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Write About It

Write About It

– Nonfiction by Michelle Spencer –

Featured in issue 14 of Dreamers magazine and first place winner of the 2023 Dreamers Micro Nonfiction Contest!

Please consider purchasing issue 14 here

You should write about it.

Yes, I should. Tell you about what, or rather, who was left behind—on the gravel road outside of my house. I could probably spare you the explanation if I just went to a psychologist. They’ll have a name for what has happened to me, then you could just look it up and move on. But here we are because they say, you should write about it.

From the moment I got the breast cancer diagnosis, alone on the living room carpet on Valentine’s Day (of all days) my instinct was to head outside. To walk. The stuff between then and now you can piece together. You know the rough shape of it: the terrifying phone calls, the waiting, the chemotherapy, the surgery, the radiation.

Not to brag, but I won at The Treatment part, was bestowed with the “you’re doing so well, being so strong,” by people who loved me, people who didn’t know me, people who put tubes of neon red in my veins. Became inspiration porn for the not-yet-cancered but-it-could-happen-to-me people.

I don’t want to sound ungrateful. It gave me a boost and there are obvious advantages to doing well. Such as, not dying. But what I’m trying to say is, I wasn’t striving to win. It just happened and I didn’t know what it would cost me.

Three, five, six, times a day I walked along the empty gravel road. To the west, the Livingstone range spilling into the Crowsnest Pass. To the east, Eagle Rock clinging to the prairie. I walked. Often with family. More often alone. I waved to neighbours as they drove by, got the look, the nod, the “she’s out there again, good for her.” I got to know every bird nest, a family of foxes, a summer bear and the rangy moose which hung around for the weeks in the fall when my skinned peeled. I came home from my walks ready for the next thing and I thought it was helping me integrate what was happening.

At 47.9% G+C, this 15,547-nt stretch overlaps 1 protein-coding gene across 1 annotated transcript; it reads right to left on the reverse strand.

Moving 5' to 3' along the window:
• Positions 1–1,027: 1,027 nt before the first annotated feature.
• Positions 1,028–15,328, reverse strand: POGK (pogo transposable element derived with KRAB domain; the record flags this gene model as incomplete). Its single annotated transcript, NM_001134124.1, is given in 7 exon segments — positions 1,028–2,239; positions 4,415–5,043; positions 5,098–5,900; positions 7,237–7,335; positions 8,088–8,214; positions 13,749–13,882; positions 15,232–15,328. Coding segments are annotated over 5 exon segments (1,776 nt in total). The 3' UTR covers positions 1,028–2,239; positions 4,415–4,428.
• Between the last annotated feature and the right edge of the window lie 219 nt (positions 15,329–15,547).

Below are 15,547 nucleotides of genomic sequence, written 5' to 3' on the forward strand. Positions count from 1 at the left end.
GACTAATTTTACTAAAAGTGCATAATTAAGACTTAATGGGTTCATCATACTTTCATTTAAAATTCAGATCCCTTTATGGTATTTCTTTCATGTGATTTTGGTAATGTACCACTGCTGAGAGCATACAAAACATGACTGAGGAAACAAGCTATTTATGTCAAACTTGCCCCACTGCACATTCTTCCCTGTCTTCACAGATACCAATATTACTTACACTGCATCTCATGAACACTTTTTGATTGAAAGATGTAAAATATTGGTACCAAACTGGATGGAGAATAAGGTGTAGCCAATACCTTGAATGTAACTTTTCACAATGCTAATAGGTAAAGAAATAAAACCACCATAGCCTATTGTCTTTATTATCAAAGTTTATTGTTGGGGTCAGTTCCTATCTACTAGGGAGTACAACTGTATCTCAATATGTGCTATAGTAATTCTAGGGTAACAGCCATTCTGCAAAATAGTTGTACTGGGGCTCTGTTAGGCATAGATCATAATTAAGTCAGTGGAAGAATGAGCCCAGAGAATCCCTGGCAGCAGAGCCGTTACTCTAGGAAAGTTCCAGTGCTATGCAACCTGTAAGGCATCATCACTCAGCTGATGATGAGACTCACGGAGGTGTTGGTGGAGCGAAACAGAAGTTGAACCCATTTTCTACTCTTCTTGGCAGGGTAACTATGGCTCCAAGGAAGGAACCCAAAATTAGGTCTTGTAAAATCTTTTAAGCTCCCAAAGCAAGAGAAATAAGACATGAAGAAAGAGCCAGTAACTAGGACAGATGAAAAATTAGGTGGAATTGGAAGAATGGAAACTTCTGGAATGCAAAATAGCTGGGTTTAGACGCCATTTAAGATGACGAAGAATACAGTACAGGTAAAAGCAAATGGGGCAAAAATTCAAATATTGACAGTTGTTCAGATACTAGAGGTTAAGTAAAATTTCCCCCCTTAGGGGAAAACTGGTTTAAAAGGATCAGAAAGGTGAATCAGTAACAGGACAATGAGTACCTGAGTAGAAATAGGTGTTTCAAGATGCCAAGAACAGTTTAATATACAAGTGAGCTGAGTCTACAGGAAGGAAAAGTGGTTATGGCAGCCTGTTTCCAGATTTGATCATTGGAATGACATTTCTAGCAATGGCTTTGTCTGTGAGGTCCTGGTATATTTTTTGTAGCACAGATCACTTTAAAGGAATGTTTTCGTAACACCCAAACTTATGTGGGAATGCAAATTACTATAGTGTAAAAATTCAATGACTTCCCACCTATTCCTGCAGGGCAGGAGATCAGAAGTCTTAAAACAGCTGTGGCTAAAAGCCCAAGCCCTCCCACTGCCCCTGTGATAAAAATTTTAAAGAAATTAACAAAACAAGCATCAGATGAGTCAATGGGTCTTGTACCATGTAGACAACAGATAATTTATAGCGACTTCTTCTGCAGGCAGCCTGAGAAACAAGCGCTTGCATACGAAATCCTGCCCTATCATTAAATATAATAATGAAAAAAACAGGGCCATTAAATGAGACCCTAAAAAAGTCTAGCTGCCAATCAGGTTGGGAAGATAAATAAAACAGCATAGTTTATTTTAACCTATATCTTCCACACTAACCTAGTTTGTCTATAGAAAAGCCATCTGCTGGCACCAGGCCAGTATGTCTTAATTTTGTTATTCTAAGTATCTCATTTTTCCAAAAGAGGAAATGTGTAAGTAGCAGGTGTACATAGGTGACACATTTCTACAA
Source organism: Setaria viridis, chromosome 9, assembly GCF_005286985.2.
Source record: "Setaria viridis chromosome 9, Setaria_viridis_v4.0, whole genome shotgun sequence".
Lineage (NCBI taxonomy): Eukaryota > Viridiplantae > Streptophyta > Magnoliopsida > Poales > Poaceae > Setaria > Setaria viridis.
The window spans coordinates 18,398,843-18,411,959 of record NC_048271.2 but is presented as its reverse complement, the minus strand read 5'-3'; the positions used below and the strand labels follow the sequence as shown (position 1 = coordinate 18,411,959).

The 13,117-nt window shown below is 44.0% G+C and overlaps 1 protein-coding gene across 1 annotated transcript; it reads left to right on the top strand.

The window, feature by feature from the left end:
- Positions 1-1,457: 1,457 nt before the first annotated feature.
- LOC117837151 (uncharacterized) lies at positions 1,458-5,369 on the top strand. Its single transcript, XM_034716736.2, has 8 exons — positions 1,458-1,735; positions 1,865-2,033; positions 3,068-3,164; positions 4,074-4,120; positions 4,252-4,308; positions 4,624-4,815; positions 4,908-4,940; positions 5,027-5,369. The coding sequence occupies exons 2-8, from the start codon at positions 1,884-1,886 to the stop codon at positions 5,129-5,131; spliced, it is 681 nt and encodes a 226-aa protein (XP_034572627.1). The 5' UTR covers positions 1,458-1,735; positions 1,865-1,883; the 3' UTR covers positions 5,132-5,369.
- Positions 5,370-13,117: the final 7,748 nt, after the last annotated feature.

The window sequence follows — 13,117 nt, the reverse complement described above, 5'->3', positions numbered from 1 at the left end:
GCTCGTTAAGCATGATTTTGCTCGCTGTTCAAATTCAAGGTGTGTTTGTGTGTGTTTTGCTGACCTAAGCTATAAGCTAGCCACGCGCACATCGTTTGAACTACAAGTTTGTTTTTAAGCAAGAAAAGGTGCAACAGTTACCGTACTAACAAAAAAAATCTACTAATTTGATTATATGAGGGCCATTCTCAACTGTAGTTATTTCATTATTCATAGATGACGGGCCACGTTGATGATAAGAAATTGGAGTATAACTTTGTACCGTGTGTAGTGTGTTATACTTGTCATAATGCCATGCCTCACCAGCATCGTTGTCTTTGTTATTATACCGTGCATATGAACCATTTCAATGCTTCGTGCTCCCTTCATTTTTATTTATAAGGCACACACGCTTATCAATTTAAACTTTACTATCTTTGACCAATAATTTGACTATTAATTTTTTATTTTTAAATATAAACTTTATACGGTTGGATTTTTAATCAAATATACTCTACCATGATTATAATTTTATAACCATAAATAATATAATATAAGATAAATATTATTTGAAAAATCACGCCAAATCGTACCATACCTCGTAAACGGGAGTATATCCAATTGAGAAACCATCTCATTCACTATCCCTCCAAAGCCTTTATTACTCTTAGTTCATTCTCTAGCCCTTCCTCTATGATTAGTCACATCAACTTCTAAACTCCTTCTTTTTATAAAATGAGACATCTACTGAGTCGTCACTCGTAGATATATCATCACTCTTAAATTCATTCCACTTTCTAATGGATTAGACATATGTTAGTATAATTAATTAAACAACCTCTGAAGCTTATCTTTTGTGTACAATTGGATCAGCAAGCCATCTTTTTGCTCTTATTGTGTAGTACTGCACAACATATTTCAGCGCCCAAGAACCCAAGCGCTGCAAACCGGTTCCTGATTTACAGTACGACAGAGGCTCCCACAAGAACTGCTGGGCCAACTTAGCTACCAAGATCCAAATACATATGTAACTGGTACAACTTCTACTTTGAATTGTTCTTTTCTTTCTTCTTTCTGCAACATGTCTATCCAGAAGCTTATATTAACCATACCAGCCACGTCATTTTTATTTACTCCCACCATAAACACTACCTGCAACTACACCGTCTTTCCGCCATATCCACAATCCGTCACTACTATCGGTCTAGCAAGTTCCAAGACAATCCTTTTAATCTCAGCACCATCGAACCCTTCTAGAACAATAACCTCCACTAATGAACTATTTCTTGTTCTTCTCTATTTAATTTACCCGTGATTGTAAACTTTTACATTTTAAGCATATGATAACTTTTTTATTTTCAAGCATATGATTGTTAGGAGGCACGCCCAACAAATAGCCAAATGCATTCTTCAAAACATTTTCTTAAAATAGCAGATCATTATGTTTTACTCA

But the person who marched from one treatment to the next, one side effect to the next without flinching, throwing up, crying, arguing, or scaring anyone —well, she eventually broke off. So, she’s still out there walking on the road, marching back and forth, day and night in the heat, in the blistering cold, on the calm and windy days, in her bright blue shoes, in a pair of joggers, or in her nightgown. She has no feelings, no emotions, no opinion in all this. She just does. You won’t see her. Because she is only cold steel and courage.

Sometimes I’d like to call her home, invite her back in but she knows she can’t stop, that her strength is what gives friends, family, strangers—and me—hope. So, for now I accept the cost of leaving her on the road.

About the Author – Michelle Spencer
Michelle Spencer

Michelle’s work has been long listed for the CBC Nonfiction Prize as well as for The New Quarterly’s Peter Hinchcliffe Short Fiction Award. Recent publications include Change Seven Magazine, The Write Launch, Flash Fiction Magazine, Heart Wood Literary Review, LV Press LC, and Marathon Literary Review.

Michelle Spencer is a writer and small business owner who settled with her family near the Montana/Alberta border. She gratefully acknowledges that her home is on Treaty 7 land that for thousands of years has been the traditional territory of the Blackfoot Confederacy and is still home to many Indigenous people from across Turtle Island. Michelle is a former broadcast journalist and digital storytelling facilitator.

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